FIG. 17 is a graph which is similar to the graph of FIG. 5A, except illustrating the improvements resulting in the control of braking torque by mechanically reducing the maximum brake gap. The controlled braking indicated by curve 300' is extended substantially. In returning from the normal current limit 90, the torque remains at zero along curve portions 303' and 310'. The brake gap, which is mechanically limited to be less than maximum, follows curve portions 403' and 410'. At point 411' the brake gap jumps to zero (point 413') along curve portion 412', while the brake torque jumps to point 313' along curve portion 312'. It will be noted that the suddenly applied brake torque at point 313' is substantially less than the value at point 313 in FIG. 5A. Required values of torque in the region between points 313 and 313' are achieved at zero gap in FIG. 17, while in FIG. 5A it was required to jump to a high value at point 313 and come down along curve portion 301. The large hystersis of FIG. 5A can easily result in limit cycle oscillation, as seen in FIG. 15, where relatively low values of decelerating torque are required.

FIG. 17A is a graph which shows brake current versus time, with the solid curve being for a brake whose gap has not been limited, and with the broken curve being for a brake whose gap has been mechanically limited according to the teachings of the invention. The difference in hysteresis, and improved performance of the brake while decelerating escalator 10 is readily apparent.

FIGS. 18A through 18G show actual strip chart data taken on a two-drive escalator, over the range of 0 to 12,000 pounds load. The lower trace in each Figure illustrates the velocity of the escalator at the upper drive unit, while the upper trace illustrates the velocity of the escalator at the lower drive unit. It will be noticed that just before controlled deceleration takes place, there is generally a significant difference in the velocity profiles of the upper and lower drives, indicating, that even though the escalator rack or conveyor 12 is constructed of rigid, pivotally interconnected toothed links, a looseness exists between the drives which is sufficient to cause a time delay between the drives. This may be the reason for failure of prior art attempts to control more than one brake unit with one velocity based servo.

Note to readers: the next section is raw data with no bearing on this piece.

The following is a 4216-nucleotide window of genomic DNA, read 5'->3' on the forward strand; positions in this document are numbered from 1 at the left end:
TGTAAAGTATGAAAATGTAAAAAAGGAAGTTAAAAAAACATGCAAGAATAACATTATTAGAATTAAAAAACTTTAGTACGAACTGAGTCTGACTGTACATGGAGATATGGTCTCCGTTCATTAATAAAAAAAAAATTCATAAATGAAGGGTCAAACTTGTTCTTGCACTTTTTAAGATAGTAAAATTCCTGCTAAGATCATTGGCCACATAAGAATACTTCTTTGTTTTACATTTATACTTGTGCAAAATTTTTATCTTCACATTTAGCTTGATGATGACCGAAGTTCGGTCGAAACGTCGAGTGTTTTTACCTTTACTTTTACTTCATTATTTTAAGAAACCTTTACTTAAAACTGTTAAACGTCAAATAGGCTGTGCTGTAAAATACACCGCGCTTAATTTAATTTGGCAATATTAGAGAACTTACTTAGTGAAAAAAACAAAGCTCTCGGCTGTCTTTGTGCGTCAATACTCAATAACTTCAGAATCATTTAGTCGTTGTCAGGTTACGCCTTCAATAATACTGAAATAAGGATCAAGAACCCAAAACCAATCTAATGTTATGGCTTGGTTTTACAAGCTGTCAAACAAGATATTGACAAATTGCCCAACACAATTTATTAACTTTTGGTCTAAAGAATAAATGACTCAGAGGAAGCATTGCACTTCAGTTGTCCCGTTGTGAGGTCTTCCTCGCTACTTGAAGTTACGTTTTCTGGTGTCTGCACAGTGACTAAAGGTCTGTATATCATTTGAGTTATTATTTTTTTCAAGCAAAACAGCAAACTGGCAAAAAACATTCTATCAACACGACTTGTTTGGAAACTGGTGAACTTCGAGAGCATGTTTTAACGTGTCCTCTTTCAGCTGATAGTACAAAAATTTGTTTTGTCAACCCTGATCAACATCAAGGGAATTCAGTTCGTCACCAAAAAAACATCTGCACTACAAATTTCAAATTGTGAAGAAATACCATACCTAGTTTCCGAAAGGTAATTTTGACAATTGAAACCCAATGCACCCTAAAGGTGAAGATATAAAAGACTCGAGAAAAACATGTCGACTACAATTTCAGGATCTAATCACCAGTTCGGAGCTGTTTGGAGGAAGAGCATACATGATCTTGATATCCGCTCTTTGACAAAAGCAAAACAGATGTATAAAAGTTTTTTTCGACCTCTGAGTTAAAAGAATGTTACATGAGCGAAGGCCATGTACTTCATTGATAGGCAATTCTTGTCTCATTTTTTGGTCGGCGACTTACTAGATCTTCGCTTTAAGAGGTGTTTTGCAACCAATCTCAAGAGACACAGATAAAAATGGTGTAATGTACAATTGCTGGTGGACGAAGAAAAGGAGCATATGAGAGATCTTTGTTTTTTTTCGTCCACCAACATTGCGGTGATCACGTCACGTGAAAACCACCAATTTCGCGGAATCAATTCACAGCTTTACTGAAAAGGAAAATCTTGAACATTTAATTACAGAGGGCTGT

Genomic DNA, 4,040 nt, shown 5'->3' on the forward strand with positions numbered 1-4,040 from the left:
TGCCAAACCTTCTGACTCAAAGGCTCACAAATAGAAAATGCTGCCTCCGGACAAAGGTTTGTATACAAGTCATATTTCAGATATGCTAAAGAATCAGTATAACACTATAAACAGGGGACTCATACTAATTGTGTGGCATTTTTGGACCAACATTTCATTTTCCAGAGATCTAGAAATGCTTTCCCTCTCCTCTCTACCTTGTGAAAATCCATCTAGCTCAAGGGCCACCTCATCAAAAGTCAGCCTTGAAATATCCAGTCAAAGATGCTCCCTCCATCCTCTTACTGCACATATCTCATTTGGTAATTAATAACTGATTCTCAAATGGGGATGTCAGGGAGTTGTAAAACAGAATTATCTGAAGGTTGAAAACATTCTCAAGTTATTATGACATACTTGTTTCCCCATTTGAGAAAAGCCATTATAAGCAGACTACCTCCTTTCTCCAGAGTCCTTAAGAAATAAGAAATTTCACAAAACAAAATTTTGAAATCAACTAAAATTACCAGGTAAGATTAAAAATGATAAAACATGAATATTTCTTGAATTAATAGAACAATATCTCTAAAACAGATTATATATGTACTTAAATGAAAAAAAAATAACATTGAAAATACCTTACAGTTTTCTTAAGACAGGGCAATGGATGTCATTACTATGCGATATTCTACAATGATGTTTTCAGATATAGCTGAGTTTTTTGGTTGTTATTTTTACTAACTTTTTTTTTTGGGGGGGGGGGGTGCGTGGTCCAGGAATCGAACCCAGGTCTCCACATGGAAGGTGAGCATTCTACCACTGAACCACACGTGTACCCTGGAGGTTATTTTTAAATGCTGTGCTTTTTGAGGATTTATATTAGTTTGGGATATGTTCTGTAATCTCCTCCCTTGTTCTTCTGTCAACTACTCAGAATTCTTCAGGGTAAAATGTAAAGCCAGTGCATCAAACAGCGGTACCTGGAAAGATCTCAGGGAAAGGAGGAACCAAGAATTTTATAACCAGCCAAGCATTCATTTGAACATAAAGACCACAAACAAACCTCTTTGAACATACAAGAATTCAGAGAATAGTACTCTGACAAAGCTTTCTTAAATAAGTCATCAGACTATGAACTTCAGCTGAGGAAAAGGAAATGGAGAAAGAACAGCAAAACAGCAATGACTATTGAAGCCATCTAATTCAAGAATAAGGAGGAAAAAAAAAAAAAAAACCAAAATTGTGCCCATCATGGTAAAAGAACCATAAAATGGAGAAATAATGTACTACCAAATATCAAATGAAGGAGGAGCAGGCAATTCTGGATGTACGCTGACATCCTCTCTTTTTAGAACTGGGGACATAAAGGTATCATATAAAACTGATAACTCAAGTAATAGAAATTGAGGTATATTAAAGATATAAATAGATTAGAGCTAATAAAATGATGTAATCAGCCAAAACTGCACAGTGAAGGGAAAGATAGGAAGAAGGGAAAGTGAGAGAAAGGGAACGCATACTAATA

It has been found that the release of some brakes from their picked up configuration while the escalator is running, at the start of a controlled stop of the escalator, is sensitive to brake temperature, brake supply voltage, and the specific characteristics of the brake itself. This condition is remedied, according to the teachings of the invention, by adding the brake running current to the servo loop. FIG. 19 is similar to FIG. 6, except modified to include this aspect of applicant's invention.

More specifically, a N.O. contact 2R-5 of relay 2R is added to the integrator 140, along with a resistor 166, to drive integrator 140 into saturation. A current limiter 167 is added to select the magnitude of the reference current signal IR to be used while the escalator is running, and to function as a current limit while decelerating. In other words, signal IR determines the magnitude of the running brake current, and it limits the brake current during deceleration. Adjustable resistor 171, in this embodiment, adjusts the value. The parallel circuit 114 of the FIG. 6 embodiment is eliminated. A resistor 168 is added to the parallel circuit 118, in series with relay contact 2R-4. Resistor 168 is selected to provide a predetermined current flow, such as a resistor having a value of 800 ohms, to reduce the voltage the solid state switch 122 sees while regulating the running brake current. FIG. 20 is similar to FIG. 7, except modified to include the changes introduced by the FIG. 19 embodiment of the invention.